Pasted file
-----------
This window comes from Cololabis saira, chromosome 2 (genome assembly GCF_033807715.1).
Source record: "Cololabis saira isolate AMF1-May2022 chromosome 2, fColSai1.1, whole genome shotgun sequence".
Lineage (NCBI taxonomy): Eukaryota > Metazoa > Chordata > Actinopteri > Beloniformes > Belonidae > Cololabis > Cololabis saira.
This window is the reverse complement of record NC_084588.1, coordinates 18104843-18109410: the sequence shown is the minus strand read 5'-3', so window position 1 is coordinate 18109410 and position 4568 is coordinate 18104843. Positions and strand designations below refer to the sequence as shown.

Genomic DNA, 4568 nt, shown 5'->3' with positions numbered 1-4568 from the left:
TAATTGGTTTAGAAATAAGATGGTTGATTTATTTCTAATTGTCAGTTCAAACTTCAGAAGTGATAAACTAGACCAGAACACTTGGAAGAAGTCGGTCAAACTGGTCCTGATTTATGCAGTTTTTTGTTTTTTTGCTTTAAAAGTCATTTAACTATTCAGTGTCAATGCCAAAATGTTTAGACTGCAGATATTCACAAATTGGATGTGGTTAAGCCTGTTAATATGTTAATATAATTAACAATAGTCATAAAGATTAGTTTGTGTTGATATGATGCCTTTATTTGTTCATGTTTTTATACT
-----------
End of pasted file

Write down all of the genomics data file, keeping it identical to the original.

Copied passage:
This window comes from Cololabis saira, chromosome 2 (genome assembly GCF_033807715.1).
Source record: "Cololabis saira isolate AMF1-May2022 chromosome 2, fColSai1.1, whole genome shotgun sequence".
Lineage (NCBI taxonomy): Eukaryota > Metazoa > Chordata > Actinopteri > Beloniformes > Belonidae > Cololabis > Cololabis saira.
This window is the reverse complement of record NC_084588.1, coordinates 18104843-18109410: the sequence shown is the minus strand read 5'-3', so window position 1 is coordinate 18109410 and position 4568 is coordinate 18104843. Positions and strand designations below refer to the sequence as shown.

Genomic DNA, 4568 nt, shown 5'->3' with positions numbered 1-4568 from the left:
TAATTGGTTTAGAAATAAGATGGTTGATTTATTTCTAATTGTCAGTTCAAACTTCAGAAGTGATAAACTAGACCAGAACACTTGGAAGAAGTCGGTCAAACTGGTCCTGATTTATGCAGTTTTTTGTTTTTTTGCTTTAAAAGTCATTTAACTATTCAGTGTCAATGCCAAAATGTTTAGACTGCAGATATTCACAAATTGGATGTGGTTAAGCCTGTTAATATGTTAATATAATTAACAATAGTCATAAAGATTAGTTTGTGTTGATATGATGCCTTTATTTGTTCATGTTTTTATACT